Nikki 's Reviews > The Invisible Orientation: An Introduction to Asexuality

The Invisible Orientation by Julie Sondra Decker
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it was amazing
bookshelves: non-fiction, received-to-review

Reviewing this book publicly feels kind of awkward, because I know the fact that I've read it is likely to make people ask questions right away. The temptation with something like this is pretty inevitably going to be asking me why I'm interested, to what extent it might align with my own experiences, etc.

To dispose of that in a single paragraph: I have no interest in sex for physical gratification. I do have a partner, and whatever we may do is between the two of us and no one else's business. Certainly I've had some of the experiences mentioned in this book: wondering what is "wrong" with me that I'm not interested, being told that my disinterest can be "fixed" (sometimes quite forcefully), being told that it's down to my medication/mental illness, etc.

So, to the extent that any single person can identify with a book about a broad issue, this book is "about me". If you're now feeling curious about all this, I would ask you first not to ask me questions but to read this book and the book I'm currently reviewing. Then, maybe, we can talk.

Speaking more generally, this is a pretty awesome book for acknowledging the sheer breadth of human experience. It acknowledges all sorts of levels of interest in sex and romance, all sorts of orientations on the spectrum of attraction. I know one of my friends who identifies as demisexual also found this a useful resource. It can be a means of finding information, whether you're asexual or not; it can also be a means of finding validation, of finding a measured and sensible voice telling you that there's nothing wrong with you, you're not strange, there are people out there like you.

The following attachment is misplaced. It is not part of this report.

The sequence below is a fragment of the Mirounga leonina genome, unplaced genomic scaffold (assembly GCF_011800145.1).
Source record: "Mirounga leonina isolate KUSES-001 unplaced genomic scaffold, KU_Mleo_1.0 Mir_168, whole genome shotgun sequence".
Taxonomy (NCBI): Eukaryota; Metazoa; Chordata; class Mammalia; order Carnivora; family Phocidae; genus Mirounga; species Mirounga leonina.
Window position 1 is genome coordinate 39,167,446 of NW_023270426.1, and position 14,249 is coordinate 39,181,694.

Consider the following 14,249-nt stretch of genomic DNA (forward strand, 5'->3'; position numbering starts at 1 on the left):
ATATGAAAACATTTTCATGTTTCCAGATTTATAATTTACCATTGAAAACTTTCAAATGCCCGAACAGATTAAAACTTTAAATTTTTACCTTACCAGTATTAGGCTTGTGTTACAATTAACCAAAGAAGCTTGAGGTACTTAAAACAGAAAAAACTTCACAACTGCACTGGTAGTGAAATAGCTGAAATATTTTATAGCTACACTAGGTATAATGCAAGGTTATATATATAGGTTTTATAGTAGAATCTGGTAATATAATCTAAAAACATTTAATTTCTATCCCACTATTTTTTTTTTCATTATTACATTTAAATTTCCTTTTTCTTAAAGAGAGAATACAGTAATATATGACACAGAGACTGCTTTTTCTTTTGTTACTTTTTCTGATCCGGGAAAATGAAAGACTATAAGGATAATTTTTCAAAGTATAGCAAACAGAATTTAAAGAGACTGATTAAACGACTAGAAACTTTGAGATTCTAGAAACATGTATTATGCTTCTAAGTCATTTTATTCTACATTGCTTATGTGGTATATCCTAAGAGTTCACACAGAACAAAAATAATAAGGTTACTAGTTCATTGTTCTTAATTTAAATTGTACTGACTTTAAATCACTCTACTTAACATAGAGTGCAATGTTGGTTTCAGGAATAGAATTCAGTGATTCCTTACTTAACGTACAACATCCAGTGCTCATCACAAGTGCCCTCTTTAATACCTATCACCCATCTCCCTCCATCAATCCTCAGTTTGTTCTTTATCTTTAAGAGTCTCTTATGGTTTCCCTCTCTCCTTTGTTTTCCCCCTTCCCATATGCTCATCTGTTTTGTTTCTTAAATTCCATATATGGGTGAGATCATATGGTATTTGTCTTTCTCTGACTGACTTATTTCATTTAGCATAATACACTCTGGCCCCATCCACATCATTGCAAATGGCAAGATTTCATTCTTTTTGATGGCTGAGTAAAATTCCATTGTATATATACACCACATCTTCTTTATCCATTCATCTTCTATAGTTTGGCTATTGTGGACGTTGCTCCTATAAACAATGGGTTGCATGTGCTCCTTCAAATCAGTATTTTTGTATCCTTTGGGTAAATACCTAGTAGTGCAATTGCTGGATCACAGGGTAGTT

The problem is that people who are opposed to the idea right away probably won't read this, or if they do won't be convinced by it; that's definitely not the book's fault, just that issue that people much prefer things that confirm their pre-existing bias. It's worth trying, though -- you never know what's going to get through and change someone's mind, even your own mind.
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Reading Progress

July 5, 2014 – Started Reading
July 5, 2014 – Shelved
July 5, 2014 – Finished Reading

Comments Showing 1-7 of 7 (7 new)

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message 1: by jo (new)

jo why anyone should debate the validity of someone's sexuality, whatever it is, is beyond me. i take that, since your review assumes that people might want to argue with you, you are familiar with the experience. actually, you say you are! well, go you, and bollocks to everyone else.


Nikki Usually because people decide that because I'm not interested in sex, there must be something wrong with me; there's often false concern over my hormone levels, etc. Also, plenty of people who just don't understand that anyone could not think sex is great.


message 3: by [deleted user] (new)